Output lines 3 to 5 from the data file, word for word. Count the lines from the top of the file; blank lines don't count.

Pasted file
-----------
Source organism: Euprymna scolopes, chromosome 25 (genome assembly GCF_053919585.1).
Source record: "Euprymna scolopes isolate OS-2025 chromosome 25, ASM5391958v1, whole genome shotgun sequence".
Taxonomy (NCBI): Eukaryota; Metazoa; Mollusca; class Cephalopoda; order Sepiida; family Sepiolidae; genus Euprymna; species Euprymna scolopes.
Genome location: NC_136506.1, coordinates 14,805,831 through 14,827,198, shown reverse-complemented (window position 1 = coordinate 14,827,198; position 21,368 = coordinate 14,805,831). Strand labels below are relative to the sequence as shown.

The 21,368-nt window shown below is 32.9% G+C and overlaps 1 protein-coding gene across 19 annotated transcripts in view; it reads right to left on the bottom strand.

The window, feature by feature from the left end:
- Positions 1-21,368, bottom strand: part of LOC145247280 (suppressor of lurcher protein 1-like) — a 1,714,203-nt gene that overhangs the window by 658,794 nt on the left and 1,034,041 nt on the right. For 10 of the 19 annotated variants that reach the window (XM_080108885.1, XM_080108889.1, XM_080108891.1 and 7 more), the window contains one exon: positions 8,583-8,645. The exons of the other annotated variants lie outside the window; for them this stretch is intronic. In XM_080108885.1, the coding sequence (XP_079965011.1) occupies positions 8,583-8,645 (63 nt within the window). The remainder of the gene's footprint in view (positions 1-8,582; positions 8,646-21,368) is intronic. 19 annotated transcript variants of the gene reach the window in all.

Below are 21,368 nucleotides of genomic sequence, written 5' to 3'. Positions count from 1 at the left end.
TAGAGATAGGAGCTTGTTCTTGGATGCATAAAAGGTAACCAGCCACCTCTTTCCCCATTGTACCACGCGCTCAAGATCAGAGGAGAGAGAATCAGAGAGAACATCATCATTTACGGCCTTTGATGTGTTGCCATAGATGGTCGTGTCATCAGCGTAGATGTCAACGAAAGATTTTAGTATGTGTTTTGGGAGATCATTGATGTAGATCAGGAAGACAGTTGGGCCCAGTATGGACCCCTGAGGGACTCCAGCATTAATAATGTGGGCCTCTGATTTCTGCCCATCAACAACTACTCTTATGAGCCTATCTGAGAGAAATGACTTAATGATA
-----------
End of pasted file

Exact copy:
Taxonomy (NCBI): Eukaryota; Metazoa; Mollusca; class Cephalopoda; order Sepiida; family Sepiolidae; genus Euprymna; species Euprymna scolopes.
Genome location: NC_136506.1, coordinates 14,805,831 through 14,827,198, shown reverse-complemented (window position 1 = coordinate 14,827,198; position 21,368 = coordinate 14,805,831). Strand labels below are relative to the sequence as shown.

The 21,368-nt window shown below is 32.9% G+C and overlaps 1 protein-coding gene across 19 annotated transcripts in view; it reads right to left on the bottom strand.